How a Sri Lankan mum inspired a slow-food revolution in the Tweed Valley, in northern New South Wales.

Story By Sheridan Rogers

When Charlie Ebell and Peter Clarke moved their award-winning restaurant from the Gold Coast, Qld, to the lush Tweed Valley in northern New South Wales a few years ago, little did they realise how popular their slow-food approach would become.
Nestled at the base of Mt Warning near Uki, 10 minutes’ drive from Murwillumbah, the old Harley Street Brasserie was reborn as Mavis’s Kitchen & Cabins, where fresh organic produce harvested from the kitchen garden reigns supreme.
While many of their old customers from the Harley Street days regularly take the one-hour drive to the Tweed Valley for lunch, dinner or a weekend, Charlie and Peter have found a new coterie of fans among the laid-back locals.
In keeping with the tree-change philosophy, the restaurant underwent a midlife transformation and is now a simple, country-style dining experience where you feel like you’re sitting at a table in the kitchen of Charlie’s mum, Mavis. Charlie earned his culinary stripes at Melbourne’s famous French Lettuce Patisserie and Bakery, but his passion for food comes straight from his mum. She was born in Sri Lanka and her cooking skills are legendary, Charlie says. “At 94 years of age, she’ll still take over our commercial kitchen and whip up a five-course meal for 10 people when she comes up to visit.”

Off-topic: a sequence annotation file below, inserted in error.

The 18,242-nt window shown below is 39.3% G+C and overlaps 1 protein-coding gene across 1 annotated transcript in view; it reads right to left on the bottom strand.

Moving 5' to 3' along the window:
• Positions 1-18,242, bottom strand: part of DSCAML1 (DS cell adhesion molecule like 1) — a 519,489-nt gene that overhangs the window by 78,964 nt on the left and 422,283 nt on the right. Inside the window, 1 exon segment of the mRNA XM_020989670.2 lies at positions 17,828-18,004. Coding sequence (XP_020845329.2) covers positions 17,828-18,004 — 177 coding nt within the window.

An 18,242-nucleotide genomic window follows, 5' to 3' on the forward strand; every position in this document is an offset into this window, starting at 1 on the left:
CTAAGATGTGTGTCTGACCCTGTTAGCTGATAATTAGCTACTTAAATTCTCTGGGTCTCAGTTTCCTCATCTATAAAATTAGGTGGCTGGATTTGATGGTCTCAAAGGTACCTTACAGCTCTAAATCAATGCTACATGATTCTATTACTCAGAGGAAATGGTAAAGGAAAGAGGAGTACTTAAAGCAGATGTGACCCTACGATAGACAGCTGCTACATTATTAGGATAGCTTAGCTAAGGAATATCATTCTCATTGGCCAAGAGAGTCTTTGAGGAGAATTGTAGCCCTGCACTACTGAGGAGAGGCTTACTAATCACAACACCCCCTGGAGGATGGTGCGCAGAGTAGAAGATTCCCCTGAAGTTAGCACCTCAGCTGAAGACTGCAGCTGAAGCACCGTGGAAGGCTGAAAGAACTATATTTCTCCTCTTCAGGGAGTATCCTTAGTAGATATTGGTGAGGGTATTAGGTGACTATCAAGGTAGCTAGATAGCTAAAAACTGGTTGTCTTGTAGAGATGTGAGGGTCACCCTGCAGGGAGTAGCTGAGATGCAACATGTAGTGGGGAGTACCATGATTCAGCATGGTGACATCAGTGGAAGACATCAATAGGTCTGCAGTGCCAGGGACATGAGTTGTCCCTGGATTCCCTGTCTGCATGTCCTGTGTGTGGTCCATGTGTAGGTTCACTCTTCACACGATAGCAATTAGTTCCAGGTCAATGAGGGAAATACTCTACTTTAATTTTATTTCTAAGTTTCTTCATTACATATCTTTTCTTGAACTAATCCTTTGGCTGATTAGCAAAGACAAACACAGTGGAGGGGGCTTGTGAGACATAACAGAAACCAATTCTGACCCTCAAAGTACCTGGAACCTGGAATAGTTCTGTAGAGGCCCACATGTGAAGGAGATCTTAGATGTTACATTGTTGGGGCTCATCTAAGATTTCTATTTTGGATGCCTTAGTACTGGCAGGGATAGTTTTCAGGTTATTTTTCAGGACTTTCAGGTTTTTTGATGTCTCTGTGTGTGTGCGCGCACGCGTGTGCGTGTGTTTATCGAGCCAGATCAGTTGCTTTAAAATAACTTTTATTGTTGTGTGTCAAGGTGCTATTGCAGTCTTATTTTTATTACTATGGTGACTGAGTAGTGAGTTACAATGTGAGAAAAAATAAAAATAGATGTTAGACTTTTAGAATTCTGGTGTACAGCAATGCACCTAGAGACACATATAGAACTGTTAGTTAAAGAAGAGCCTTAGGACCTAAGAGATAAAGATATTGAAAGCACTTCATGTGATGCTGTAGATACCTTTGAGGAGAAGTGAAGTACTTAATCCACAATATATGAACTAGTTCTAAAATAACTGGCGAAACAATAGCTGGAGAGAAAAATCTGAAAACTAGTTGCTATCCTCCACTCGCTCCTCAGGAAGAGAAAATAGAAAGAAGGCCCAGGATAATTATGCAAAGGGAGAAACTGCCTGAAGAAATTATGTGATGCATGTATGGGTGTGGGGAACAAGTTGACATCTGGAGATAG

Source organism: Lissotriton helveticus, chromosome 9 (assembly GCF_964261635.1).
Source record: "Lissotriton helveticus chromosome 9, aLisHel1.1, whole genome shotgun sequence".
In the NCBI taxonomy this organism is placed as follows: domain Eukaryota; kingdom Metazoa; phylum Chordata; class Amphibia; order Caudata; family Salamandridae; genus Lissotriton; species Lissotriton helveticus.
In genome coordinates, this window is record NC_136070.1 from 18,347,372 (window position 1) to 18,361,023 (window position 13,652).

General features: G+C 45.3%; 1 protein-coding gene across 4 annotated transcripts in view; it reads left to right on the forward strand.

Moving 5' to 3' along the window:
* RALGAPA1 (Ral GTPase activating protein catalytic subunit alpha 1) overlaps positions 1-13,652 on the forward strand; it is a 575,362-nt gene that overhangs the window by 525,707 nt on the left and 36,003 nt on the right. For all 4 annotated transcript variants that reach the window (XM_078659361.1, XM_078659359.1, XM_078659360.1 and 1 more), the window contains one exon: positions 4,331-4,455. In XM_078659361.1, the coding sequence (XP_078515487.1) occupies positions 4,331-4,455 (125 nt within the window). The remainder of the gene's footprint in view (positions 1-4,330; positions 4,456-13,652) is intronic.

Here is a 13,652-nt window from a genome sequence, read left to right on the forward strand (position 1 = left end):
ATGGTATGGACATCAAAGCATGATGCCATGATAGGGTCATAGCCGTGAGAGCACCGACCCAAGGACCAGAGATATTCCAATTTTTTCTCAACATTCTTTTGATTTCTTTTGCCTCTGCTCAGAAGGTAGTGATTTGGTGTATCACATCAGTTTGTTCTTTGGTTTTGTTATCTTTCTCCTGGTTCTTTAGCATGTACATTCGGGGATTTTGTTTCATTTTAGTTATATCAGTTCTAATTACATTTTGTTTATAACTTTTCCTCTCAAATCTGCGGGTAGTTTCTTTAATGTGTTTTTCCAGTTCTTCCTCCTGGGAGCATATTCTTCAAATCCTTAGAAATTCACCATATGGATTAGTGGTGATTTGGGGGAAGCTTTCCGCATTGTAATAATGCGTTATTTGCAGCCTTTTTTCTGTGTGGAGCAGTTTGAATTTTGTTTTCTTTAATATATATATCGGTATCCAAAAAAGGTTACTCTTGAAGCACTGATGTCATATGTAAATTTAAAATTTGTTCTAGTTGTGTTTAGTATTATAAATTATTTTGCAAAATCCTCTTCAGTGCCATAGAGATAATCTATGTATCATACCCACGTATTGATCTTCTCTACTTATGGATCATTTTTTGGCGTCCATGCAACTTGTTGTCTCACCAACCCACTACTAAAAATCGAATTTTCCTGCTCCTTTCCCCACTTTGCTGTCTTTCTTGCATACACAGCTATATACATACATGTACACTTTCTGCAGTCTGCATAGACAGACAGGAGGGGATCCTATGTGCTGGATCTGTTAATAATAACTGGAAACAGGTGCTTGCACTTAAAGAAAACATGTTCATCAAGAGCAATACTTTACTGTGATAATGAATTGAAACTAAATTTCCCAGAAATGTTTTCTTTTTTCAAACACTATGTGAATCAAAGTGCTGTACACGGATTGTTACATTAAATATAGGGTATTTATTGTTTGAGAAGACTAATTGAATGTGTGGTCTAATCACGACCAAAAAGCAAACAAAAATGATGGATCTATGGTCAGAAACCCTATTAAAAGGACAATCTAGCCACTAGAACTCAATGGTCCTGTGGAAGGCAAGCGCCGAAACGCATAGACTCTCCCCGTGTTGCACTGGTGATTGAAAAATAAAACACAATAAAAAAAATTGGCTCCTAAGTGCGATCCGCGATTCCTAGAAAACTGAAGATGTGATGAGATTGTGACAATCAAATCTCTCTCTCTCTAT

Having “been there, done that” with fine-dining cuisine, Peter and Charlie opted for a simple, slow-food approach built around fresh, seasonal, locally grown produce. There’s no printed menu. Instead, every morning, Charlie and his chefs create the day’s selections based on what’s ready to be harvested from the garden. You could find yourself tucking into a beautifully simple platter of ham off the bone, creamy egg and potato salad, and halved roma tomatoes with crimson wedges of homegrown beetroot. Or it might be a tasty spinach and fetta pie. Or perhaps baby carrots, spring onions and goat’s cheese have been artfully arranged on a crispy pizza base, scattered with fresh rocket and a splash of balsamic dressing.

This story excerpt is from Issue #75

Outback Magazine: Feb/Mar 2011